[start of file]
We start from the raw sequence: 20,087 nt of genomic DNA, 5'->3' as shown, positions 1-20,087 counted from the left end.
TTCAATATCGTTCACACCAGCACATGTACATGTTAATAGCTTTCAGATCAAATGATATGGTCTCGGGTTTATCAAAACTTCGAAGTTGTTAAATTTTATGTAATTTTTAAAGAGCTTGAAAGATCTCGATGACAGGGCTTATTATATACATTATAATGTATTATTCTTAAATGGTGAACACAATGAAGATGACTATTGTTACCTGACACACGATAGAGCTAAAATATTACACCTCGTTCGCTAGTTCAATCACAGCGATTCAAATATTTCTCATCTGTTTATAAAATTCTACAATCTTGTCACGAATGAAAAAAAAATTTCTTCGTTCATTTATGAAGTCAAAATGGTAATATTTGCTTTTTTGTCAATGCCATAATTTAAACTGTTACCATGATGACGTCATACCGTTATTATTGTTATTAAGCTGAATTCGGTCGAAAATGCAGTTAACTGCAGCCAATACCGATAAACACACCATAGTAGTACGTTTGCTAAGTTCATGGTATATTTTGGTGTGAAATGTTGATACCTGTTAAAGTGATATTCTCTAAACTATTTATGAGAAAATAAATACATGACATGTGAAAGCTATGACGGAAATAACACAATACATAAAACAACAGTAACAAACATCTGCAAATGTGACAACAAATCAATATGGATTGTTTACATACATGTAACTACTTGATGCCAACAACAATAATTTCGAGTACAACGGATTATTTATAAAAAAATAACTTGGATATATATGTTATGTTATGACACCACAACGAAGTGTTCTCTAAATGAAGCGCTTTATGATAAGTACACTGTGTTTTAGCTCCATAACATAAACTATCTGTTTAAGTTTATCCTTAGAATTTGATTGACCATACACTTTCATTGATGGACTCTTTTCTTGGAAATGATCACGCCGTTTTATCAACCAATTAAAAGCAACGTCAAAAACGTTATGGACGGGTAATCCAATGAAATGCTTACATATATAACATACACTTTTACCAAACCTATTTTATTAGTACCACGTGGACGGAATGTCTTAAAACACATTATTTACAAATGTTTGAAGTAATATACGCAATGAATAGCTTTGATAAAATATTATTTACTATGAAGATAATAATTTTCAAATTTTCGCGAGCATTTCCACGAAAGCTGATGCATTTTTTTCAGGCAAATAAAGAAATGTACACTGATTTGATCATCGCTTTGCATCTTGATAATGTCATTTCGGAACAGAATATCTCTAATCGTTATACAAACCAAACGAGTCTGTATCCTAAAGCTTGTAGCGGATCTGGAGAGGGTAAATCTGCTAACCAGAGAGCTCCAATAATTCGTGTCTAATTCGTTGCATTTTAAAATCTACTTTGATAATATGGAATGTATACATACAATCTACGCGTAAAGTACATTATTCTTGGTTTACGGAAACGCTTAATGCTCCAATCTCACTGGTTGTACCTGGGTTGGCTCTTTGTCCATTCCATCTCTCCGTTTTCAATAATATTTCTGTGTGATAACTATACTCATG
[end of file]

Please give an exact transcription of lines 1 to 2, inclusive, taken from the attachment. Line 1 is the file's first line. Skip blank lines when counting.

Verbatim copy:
We start from the raw sequence: 20,087 nt of genomic DNA, 5'->3' as shown, positions 1-20,087 counted from the left end.
TTCAATATCGTTCACACCAGCACATGTACATGTTAATAGCTTTCAGATCAAATGATATGGTCTCGGGTTTATCAAAACTTCGAAGTTGTTAAATTTTATGTAATTTTTAAAGAGCTTGAAAGATCTCGATGACAGGGCTTATTATATACATTATAATGTATTATTCTTAAATGGTGAACACAATGAAGATGACTATTGTTACCTGACACACGATAGAGCTAAAATATTACACCTCGTTCGCTAGTTCAATCACAGCGATTCAAATATTTCTCATCTGTTTATAAAATTCTACAATCTTGTCACGAATGAAAAAAAAATTTCTTCGTTCATTTATGAAGTCAAAATGGTAATATTTGCTTTTTTGTCAATGCCATAATTTAAACTGTTACCATGATGACGTCATACCGTTATTATTGTTATTAAGCTGAATTCGGTCGAAAATGCAGTTAACTGCAGCCAATACCGATAAACACACCATAGTAGTACGTTTGCTAAGTTCATGGTATATTTTGGTGTGAAATGTTGATACCTGTTAAAGTGATATTCTCTAAACTATTTATGAGAAAATAAATACATGACATGTGAAAGCTATGACGGAAATAACACAATACATAAAACAACAGTAACAAACATCTGCAAATGTGACAACAAATCAATATGGATTGTTTACATACATGTAACTACTTGATGCCAACAACAATAATTTCGAGTACAACGGATTATTTATAAAAAAATAACTTGGATATATATGTTATGTTATGACACCACAACGAAGTGTTCTCTAAATGAAGCGCTTTATGATAAGTACACTGTGTTTTAGCTCCATAACATAAACTATCTGTTTAAGTTTATCCTTAGAATTTGATTGACCATACACTTTCATTGATGGACTCTTTTCTTGGAAATGATCACGCCGTTTTATCAACCAATTAAAAGCAACGTCAAAAACGTTATGGACGGGTAATCCAATGAAATGCTTACATATATAACATACACTTTTACCAAACCTATTTTATTAGTACCACGTGGACGGAATGTCTTAAAACACATTATTTACAAATGTTTGAAGTAATATACGCAATGAATAGCTTTGATAAAATATTATTTACTATGAAGATAATAATTTTCAAATTTTCGCGAGCATTTCCACGAAAGCTGATGCATTTTTTTCAGGCAAATAAAGAAATGTACACTGATTTGATCATCGCTTTGCATCTTGATAATGTCATTTCGGAACAGAATATCTCTAATCGTTATACAAACCAAACGAGTCTGTATCCTAAAGCTTGTAGCGGATCTGGAGAGGGTAAATCTGCTAACCAGAGAGCTCCAATAATTCGTGTCTAATTCGTTGCATTTTAAAATCTACTTTGATAATATGGAATGTATACATACAATCTACGCGTAAAGTACATTATTCTTGGTTTACGGAAACGCTTAATGCTCCAATCTCACTGGTTGTACCTGGGTTGGCTCTTTGTCCATTCCATCTCTCCGTTTTCAATAATATTTCTGTGTGATAACTATACTCATG